Promising new developments in cancer chemotherapy
- Cite this article as:
- Ferrante, K., Winograd, B. & Canetta, R. Cancer Chemother Pharmacol (1999) 43: S61. doi:10.1007/s002800051100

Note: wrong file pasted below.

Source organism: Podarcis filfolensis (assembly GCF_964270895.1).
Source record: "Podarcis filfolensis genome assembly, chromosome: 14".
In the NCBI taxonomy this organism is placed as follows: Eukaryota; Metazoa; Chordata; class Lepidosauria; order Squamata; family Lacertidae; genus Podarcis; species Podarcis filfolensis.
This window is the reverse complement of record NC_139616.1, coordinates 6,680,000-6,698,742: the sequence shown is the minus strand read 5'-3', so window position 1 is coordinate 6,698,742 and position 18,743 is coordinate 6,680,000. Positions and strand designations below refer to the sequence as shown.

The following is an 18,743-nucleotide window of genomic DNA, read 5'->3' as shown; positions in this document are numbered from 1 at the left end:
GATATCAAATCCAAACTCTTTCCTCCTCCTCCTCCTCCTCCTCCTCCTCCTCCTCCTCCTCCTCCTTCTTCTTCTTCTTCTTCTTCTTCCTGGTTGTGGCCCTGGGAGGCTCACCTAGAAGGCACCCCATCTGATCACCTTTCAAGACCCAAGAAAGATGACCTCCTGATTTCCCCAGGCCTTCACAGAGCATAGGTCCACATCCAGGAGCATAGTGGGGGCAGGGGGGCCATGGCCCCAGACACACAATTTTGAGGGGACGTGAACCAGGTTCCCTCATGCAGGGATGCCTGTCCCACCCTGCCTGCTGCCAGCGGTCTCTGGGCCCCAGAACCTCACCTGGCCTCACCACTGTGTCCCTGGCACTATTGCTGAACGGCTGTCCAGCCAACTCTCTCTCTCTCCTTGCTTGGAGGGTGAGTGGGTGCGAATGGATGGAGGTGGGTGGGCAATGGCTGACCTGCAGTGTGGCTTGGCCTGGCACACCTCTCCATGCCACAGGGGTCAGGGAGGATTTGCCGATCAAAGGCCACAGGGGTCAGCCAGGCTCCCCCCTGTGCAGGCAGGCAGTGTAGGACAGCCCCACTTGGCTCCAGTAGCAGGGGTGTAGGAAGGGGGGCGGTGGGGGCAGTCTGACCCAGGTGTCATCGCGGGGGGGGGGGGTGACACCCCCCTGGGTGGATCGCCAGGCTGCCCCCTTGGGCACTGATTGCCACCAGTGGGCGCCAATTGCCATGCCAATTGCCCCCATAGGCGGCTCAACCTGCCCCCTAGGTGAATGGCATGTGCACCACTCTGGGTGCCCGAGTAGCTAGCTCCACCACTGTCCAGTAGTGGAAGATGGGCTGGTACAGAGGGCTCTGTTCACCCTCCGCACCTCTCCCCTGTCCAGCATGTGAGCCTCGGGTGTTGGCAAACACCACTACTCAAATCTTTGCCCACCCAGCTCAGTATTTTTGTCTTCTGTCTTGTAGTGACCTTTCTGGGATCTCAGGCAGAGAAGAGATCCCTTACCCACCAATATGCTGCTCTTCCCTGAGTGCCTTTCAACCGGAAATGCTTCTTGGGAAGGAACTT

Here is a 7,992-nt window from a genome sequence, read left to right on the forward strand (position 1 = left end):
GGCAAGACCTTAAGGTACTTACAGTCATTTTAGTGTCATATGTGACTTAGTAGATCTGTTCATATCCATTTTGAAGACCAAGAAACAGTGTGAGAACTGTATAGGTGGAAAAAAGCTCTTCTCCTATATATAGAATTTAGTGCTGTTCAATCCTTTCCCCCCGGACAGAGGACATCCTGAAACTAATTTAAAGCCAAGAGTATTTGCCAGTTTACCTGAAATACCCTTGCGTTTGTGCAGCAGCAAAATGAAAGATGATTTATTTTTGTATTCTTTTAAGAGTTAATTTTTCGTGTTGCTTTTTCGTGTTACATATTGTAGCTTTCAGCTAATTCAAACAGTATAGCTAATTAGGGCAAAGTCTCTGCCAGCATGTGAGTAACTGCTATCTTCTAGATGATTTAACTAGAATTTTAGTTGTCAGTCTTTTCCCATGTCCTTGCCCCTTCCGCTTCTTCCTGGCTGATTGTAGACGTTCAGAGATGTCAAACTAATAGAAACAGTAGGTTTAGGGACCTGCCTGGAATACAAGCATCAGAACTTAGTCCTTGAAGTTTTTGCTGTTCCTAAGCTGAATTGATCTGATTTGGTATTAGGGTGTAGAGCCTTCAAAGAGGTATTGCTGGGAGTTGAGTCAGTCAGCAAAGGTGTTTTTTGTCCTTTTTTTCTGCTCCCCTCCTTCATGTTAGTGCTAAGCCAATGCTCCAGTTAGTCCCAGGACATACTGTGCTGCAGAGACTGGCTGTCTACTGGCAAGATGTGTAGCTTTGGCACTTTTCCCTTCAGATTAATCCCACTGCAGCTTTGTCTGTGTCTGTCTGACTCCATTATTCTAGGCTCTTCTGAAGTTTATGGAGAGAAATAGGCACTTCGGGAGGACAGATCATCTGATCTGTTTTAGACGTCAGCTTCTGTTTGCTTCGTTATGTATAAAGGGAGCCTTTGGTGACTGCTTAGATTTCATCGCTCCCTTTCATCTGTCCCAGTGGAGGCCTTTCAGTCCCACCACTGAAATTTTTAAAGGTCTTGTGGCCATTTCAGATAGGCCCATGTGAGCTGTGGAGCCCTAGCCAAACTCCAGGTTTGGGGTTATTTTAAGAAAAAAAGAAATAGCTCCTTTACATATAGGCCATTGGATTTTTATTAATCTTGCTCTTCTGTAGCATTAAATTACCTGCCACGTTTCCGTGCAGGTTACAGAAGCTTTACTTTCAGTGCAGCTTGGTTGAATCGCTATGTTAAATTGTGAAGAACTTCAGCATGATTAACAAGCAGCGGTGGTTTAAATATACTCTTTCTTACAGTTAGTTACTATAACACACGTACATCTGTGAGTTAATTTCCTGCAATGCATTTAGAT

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The positive impact on survival of traditional chemotherapeutic agents has renewed interest in developing newer cytotoxic agents and orally active compounds with improved therapeutic indices. In addition, new insights into the pathways of human tumorigenesis have led to novel approaches aimed at specific mechanism-based targets. The taxane class, of which paclitaxel was the first member, has the unique ability to promote and stabilize microtubule function directly, thereby inhibiting mitotic progression and inducing apoptotic cell death. Paclitaxel provides treatment benefit in a broad range of solid tumors including breast, ovarian, and lung cancer. The success with paclitaxel stimulated interest in the microtubule as a new therapeutic target. Taxane analogues with improved preclinical efficacy have been identified and are entering clinical trials. The enthusiasm for oral anticancer agents and the therapeutic importance of platinum compounds has led to the development of JM216 (satraplatin), a novel platinum IV coordination complex with oral activity in cisplatin-resistant cell lines, which is now in phase III trials in prostate cancer. Another compound in late development is DPPE, a chemopotentiator that enhances the in vivo antitumor effects of cytotoxic agents such as doxorubicin, cyclophosphamide, and cisplatin. Agents that inhibit topoisomerase I and II have also been of interest. TAS-103 is a dual topoisomerase I and II inhibitor with preclinical efficacy in a broad spectrum of tumors and in multidrug-resistant tumor cell lines. Vaccination strategies represent a rational therapeutic approach in the minimal residual disease or high-risk adjuvant therapy setting. The GMK and MGV vaccines utilizing ganglioside antigens overexpressed on human tumors such as melanoma and small cell lung cancer appear to induce antibody production reliably at tolerable doses and are under further clinical investigation. Inhibition of matrix metalloproteinases (MMPs) is another attractive target for intervention in several aspects of tumor progression. Local production of MMPs with subsequent degradation of the extracellular matrix is implicated in supporting tumor growth, invasion, and angiogenesis. The development of orally active, nontoxic MMP inhibitors is critical since these compounds will likely require chronic administration in conjunction with other therapies. Oncogenes and tumor suppressor genes are appealing targets for therapy since they are thought to be responsible for a significant number of cancers. Mutations in the Ras oncogene occur with great frequency in a number of human cancers including lung, pancreas, and colon cancer. Clinical development of potent and selective inhibitors of farnesyltransferase, the Ras-processing enzyme, is ongoing. These compounds uncouple Ras activity, affect tumor growth, and have demonstrated significant antitumor activity against experimental models of human cancer. The exciting compounds and novel therapeutic approaches currently under investigation by Bristol-Myers Squibb Pharmaceutical Research Institute offer great potential as effective cancer chemotherapy agents for the near future.